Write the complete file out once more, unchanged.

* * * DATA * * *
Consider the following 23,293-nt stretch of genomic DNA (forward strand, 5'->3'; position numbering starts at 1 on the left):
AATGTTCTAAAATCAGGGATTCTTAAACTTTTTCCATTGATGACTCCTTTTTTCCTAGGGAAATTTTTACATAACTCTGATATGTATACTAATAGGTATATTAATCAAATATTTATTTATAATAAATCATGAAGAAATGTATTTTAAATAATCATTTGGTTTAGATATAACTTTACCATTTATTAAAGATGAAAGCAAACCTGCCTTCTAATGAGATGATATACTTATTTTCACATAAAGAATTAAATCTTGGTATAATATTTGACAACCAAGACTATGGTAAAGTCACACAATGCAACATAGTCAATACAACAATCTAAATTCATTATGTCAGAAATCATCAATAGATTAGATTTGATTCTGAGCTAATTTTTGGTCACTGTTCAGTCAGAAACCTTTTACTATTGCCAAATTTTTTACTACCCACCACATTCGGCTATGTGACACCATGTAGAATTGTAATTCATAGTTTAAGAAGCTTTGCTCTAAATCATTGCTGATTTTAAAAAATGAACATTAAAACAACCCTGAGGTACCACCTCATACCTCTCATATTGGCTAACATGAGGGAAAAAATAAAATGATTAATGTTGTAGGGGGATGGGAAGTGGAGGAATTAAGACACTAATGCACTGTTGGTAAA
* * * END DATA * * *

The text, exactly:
Consider the following 23,293-nt stretch of genomic DNA (forward strand, 5'->3'; position numbering starts at 1 on the left):
AATGTTCTAAAATCAGGGATTCTTAAACTTTTTCCATTGATGACTCCTTTTTTCCTAGGGAAATTTTTACATAACTCTGATATGTATACTAATAGGTATATTAATCAAATATTTATTTATAATAAATCATGAAGAAATGTATTTTAAATAATCATTTGGTTTAGATATAACTTTACCATTTATTAAAGATGAAAGCAAACCTGCCTTCTAATGAGATGATATACTTATTTTCACATAAAGAATTAAATCTTGGTATAATATTTGACAACCAAGACTATGGTAAAGTCACACAATGCAACATAGTCAATACAACAATCTAAATTCATTATGTCAGAAATCATCAATAGATTAGATTTGATTCTGAGCTAATTTTTGGTCACTGTTCAGTCAGAAACCTTTTACTATTGCCAAATTTTTTACTACCCACCACATTCGGCTATGTGACACCATGTAGAATTGTAATTCATAGTTTAAGAAGCTTTGCTCTAAATCATTGCTGATTTTAAAAAATGAACATTAAAACAACCCTGAGGTACCACCTCATACCTCTCATATTGGCTAACATGAGGGAAAAAATAAAATGATTAATGTTGTAGGGGGATGGGAAGTGGAGGAATTAAGACACTAATGCACTGTTGGTAAA